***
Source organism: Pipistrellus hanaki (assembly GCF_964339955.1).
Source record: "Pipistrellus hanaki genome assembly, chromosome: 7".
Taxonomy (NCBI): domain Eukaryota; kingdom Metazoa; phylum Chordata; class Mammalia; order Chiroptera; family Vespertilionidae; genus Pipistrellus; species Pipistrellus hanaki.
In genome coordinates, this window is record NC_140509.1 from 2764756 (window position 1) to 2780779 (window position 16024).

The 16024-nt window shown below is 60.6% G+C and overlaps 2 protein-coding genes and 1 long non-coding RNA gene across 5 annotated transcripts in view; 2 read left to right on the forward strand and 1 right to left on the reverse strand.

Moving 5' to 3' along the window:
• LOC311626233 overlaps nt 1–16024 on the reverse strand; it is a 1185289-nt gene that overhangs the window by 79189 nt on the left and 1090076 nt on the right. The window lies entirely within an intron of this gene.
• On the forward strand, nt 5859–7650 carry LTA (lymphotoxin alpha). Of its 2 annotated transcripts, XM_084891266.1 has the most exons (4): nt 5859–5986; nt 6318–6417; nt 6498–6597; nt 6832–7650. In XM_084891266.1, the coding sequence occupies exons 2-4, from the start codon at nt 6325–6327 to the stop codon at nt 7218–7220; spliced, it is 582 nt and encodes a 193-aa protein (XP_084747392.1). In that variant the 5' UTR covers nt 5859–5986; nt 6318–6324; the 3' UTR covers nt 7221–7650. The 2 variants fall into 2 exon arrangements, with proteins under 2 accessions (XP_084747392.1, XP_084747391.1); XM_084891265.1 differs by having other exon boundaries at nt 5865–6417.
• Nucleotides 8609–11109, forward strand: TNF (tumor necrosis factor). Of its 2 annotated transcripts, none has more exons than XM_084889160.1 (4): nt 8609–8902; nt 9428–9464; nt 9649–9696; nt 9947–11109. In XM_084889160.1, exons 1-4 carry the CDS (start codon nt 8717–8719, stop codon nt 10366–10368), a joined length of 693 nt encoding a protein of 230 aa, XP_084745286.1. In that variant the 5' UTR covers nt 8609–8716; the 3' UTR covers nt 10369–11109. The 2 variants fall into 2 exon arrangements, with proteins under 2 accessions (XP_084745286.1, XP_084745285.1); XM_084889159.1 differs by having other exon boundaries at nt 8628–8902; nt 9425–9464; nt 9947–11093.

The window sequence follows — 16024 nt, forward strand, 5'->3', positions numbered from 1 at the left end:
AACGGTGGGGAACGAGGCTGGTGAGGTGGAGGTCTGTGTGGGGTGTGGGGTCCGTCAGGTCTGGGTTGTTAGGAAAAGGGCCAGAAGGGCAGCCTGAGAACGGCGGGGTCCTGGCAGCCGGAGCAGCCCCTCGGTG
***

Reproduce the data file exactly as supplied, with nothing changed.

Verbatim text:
Source organism: Pipistrellus hanaki (assembly GCF_964339955.1).
Source record: "Pipistrellus hanaki genome assembly, chromosome: 7".
Taxonomy (NCBI): domain Eukaryota; kingdom Metazoa; phylum Chordata; class Mammalia; order Chiroptera; family Vespertilionidae; genus Pipistrellus; species Pipistrellus hanaki.
In genome coordinates, this window is record NC_140509.1 from 2764756 (window position 1) to 2780779 (window position 16024).

The 16024-nt window shown below is 60.6% G+C and overlaps 2 protein-coding genes and 1 long non-coding RNA gene across 5 annotated transcripts in view; 2 read left to right on the forward strand and 1 right to left on the reverse strand.

Moving 5' to 3' along the window:
• LOC311626233 overlaps nt 1–16024 on the reverse strand; it is a 1185289-nt gene that overhangs the window by 79189 nt on the left and 1090076 nt on the right. The window lies entirely within an intron of this gene.
• On the forward strand, nt 5859–7650 carry LTA (lymphotoxin alpha). Of its 2 annotated transcripts, XM_084891266.1 has the most exons (4): nt 5859–5986; nt 6318–6417; nt 6498–6597; nt 6832–7650. In XM_084891266.1, the coding sequence occupies exons 2-4, from the start codon at nt 6325–6327 to the stop codon at nt 7218–7220; spliced, it is 582 nt and encodes a 193-aa protein (XP_084747392.1). In that variant the 5' UTR covers nt 5859–5986; nt 6318–6324; the 3' UTR covers nt 7221–7650. The 2 variants fall into 2 exon arrangements, with proteins under 2 accessions (XP_084747392.1, XP_084747391.1); XM_084891265.1 differs by having other exon boundaries at nt 5865–6417.
• Nucleotides 8609–11109, forward strand: TNF (tumor necrosis factor). Of its 2 annotated transcripts, none has more exons than XM_084889160.1 (4): nt 8609–8902; nt 9428–9464; nt 9649–9696; nt 9947–11109. In XM_084889160.1, exons 1-4 carry the CDS (start codon nt 8717–8719, stop codon nt 10366–10368), a joined length of 693 nt encoding a protein of 230 aa, XP_084745286.1. In that variant the 5' UTR covers nt 8609–8716; the 3' UTR covers nt 10369–11109. The 2 variants fall into 2 exon arrangements, with proteins under 2 accessions (XP_084745286.1, XP_084745285.1); XM_084889159.1 differs by having other exon boundaries at nt 8628–8902; nt 9425–9464; nt 9947–11093.

The window sequence follows — 16024 nt, forward strand, 5'->3', positions numbered from 1 at the left end:
AACGGTGGGGAACGAGGCTGGTGAGGTGGAGGTCTGTGTGGGGTGTGGGGTCCGTCAGGTCTGGGTTGTTAGGAAAAGGGCCAGAAGGGCAGCCTGAGAACGGCGGGGTCCTGGCAGCCGGAGCAGCCCCTCGGTG